Further to NASA says new Earth-like planet found (which may or may not be actually Earth-like), the question was raised, “Is there an accepted hypothesis on the subject of whether Earth-like conditions are essential to life?”
Physicist Rob Sheldon writes to say,
Like most other things involving life, NASA is schizophrenic about the subject.
Darwinists say that life ought to be springing up everywhere that conditions permit. But then when their initial exuberance is not rewarded, the excuse is that conditions are not permitting. But Darwinists can’t have it both ways. Either Origin-of-life (OOL) is tough and the Earth is miracle, or it is easy, really really easy and Earth is nothing special. If life sprang up on Earth between 3.85 billion and 3.65 billion years ago, then 200 million years is sufficient time for OOL. Some would even shrink that range of time to 100 million years or less. Mars had oceans for at least 200 million years. Why doesn’t it have life? Europa still has oceans 4.5 billion years later, why doesn’t it have life? Questions that none of the Darwinists can answer.
Well how do we know it doesn’t? It turns out that biomarkers–complex molecules like nucleotides, amino acids, phytanes–have been found in these places. So there is increasing evidence that life really does exist throughout the solar system. (I happened upon a slide from the Huygens probe mass spectrometer that showed amino acids were present on Titan.) I have bored you before with the 2 dozen or 3 dozen biomarkers on Mars discovered by every lander since Viking in 1976. So why doesn’t NASA advertise it? You would think Darwinists everywhere would rejoice?
Instead, NASA has adopted the party line that Darwinism is true but OOL is really hard. Since Viking, it has explicitly written into its Mars research opportunities (AO/NRA) that it will only fund the search for life environments (e.g., water), but not the search for life itself. Even then, it takes a European Mars mission to pry out of NASA that it has seen water, snow, methane, chloromethane before. As many eyewitness accounts attest, many naive scientists researching Martian life have found themselves bound and gagged. The great irony is how many people gloat that NASA has not found life despite searching for it, when in fact, the true tale is the very opposite.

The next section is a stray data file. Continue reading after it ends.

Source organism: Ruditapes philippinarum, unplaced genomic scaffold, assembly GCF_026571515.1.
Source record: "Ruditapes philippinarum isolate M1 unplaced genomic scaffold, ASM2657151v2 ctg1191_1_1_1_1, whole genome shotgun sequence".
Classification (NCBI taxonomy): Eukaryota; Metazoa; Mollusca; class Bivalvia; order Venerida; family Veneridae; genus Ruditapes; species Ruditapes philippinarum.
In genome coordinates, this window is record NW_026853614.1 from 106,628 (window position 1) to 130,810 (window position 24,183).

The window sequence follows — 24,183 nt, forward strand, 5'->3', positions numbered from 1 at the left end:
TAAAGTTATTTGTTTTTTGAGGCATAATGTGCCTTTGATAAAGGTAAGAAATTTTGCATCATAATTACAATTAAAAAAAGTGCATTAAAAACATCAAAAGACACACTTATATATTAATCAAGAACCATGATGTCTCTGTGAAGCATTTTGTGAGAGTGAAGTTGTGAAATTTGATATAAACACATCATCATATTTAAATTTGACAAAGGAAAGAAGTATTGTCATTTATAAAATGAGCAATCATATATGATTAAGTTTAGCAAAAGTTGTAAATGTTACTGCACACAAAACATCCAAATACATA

So back to the story, is life only possible on an Earth-like planet? Absolutely not. Titan isn’t earthlike. Europa and Enceladus aren’t earthlike, yet they have biosignatures. Comets don’t have gravity, yet they have fossils. We have found microorganisms on Earth that thrive at 130C, that live at -30C, that float in the stratosphere, that live 2 miles deep in the Earth’s crust. We’ve found life that lives on sulfur metabolism, life that lives on frozen methane. Life has some pretty amazing capabilities with broad limits but an “Earth-like” planet isn’t one of them.
So what is this claim that Earth-like planets are needed for OOL? Well, if we had the faintest idea for a theory about OOL, we might make this claim, but this is just a rehash of the widely discredited “warm little pond” or “drying out tidal pool” argument. But not only is such a OOL theory discredited, it isn’t even necessary. If life can live on comets–as we know from the fossils–then OOL need only happen once, and everywhere else is an infection, excuse me, a colonization. That makes Earth-like planets simply oases in the well-travelled paths of the galaxy.
The impression one gets is that we haven’t the certainty we would need to be so certain as some news releases sound.
See also: Why origin of life is a difficult question
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